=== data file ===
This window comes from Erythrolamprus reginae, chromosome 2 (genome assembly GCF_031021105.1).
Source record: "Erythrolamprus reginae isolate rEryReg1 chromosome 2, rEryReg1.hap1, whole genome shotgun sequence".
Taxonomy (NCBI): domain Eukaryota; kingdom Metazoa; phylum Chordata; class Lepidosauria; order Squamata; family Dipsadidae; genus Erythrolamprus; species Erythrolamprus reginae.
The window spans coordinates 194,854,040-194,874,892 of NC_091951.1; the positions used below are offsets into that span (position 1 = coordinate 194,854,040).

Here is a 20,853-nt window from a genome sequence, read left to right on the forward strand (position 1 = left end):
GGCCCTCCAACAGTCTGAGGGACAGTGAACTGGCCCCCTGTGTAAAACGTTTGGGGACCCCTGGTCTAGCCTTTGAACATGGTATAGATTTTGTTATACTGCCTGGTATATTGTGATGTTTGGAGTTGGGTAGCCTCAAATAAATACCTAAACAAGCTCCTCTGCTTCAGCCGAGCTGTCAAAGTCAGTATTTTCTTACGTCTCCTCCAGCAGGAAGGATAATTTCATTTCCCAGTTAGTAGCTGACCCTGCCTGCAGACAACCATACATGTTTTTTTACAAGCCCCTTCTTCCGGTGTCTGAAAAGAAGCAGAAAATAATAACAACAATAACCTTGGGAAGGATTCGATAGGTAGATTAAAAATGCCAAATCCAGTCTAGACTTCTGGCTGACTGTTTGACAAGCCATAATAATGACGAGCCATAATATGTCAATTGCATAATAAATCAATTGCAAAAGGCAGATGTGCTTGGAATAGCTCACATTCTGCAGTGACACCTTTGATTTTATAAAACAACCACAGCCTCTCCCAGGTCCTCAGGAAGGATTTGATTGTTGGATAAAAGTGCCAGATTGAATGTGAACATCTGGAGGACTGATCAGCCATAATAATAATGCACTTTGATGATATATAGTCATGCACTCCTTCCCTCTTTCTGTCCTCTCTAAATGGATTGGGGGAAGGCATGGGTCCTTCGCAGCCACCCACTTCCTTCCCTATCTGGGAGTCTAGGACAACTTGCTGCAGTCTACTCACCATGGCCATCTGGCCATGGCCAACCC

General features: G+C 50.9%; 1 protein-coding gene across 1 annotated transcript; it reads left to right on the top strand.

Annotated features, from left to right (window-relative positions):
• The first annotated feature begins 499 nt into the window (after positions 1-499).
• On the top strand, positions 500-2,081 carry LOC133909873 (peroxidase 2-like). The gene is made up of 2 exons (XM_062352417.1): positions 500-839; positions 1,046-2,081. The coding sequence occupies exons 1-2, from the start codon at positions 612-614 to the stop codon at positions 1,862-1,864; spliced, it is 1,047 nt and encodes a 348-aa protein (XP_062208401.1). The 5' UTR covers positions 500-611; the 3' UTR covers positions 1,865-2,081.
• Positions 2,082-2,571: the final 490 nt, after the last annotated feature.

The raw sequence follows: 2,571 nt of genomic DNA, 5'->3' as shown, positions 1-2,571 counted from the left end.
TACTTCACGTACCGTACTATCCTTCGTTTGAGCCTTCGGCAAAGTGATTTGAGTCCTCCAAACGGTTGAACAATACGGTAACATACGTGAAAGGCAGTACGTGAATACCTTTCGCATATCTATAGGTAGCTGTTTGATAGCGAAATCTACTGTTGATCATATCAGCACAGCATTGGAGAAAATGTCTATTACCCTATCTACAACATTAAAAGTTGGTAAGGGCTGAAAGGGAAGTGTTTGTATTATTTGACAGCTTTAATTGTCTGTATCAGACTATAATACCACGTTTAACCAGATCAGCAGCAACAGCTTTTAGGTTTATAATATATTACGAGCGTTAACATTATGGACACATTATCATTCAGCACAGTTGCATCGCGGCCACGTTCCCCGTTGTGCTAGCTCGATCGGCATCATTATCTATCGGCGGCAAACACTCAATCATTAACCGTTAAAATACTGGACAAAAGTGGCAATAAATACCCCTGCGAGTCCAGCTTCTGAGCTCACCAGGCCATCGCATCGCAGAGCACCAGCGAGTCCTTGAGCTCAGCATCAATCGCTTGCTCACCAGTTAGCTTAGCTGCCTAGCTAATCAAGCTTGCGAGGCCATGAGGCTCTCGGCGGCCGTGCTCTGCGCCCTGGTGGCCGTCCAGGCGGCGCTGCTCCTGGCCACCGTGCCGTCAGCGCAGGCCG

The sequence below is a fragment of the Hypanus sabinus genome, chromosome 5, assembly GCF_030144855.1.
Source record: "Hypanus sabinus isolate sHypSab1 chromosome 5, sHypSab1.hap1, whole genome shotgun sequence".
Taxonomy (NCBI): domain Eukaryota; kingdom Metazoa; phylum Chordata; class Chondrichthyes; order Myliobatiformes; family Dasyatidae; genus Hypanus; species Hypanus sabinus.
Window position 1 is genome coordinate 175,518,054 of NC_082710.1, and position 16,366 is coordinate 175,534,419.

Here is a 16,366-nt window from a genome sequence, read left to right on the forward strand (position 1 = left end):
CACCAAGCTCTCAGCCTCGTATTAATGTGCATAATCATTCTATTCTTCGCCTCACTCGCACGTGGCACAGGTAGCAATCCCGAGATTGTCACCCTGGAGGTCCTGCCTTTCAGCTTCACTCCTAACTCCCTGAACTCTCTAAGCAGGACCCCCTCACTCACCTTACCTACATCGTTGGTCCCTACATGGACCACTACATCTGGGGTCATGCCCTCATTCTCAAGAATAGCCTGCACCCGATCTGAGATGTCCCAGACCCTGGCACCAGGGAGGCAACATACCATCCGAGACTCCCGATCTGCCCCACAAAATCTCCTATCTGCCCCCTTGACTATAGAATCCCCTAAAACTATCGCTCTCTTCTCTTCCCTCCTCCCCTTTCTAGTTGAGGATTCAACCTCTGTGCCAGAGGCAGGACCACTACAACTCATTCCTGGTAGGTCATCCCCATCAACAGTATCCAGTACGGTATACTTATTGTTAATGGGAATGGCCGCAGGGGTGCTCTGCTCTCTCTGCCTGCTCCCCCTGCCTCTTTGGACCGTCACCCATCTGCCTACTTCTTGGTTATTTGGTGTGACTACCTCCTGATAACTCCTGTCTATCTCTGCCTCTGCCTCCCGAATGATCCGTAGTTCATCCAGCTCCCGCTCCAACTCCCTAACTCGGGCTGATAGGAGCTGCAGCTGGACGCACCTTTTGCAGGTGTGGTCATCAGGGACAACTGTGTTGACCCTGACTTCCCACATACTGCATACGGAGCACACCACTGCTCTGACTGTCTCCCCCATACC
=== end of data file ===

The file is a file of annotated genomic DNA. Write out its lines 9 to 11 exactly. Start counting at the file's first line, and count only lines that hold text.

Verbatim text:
• The first annotated feature begins 499 nt into the window (after positions 1-499).
• On the top strand, positions 500-2,081 carry LOC133909873 (peroxidase 2-like). The gene is made up of 2 exons (XM_062352417.1): positions 500-839; positions 1,046-2,081. The coding sequence occupies exons 1-2, from the start codon at positions 612-614 to the stop codon at positions 1,862-1,864; spliced, it is 1,047 nt and encodes a 348-aa protein (XP_062208401.1). The 5' UTR covers positions 500-611; the 3' UTR covers positions 1,865-2,081.
• Positions 2,082-2,571: the final 490 nt, after the last annotated feature.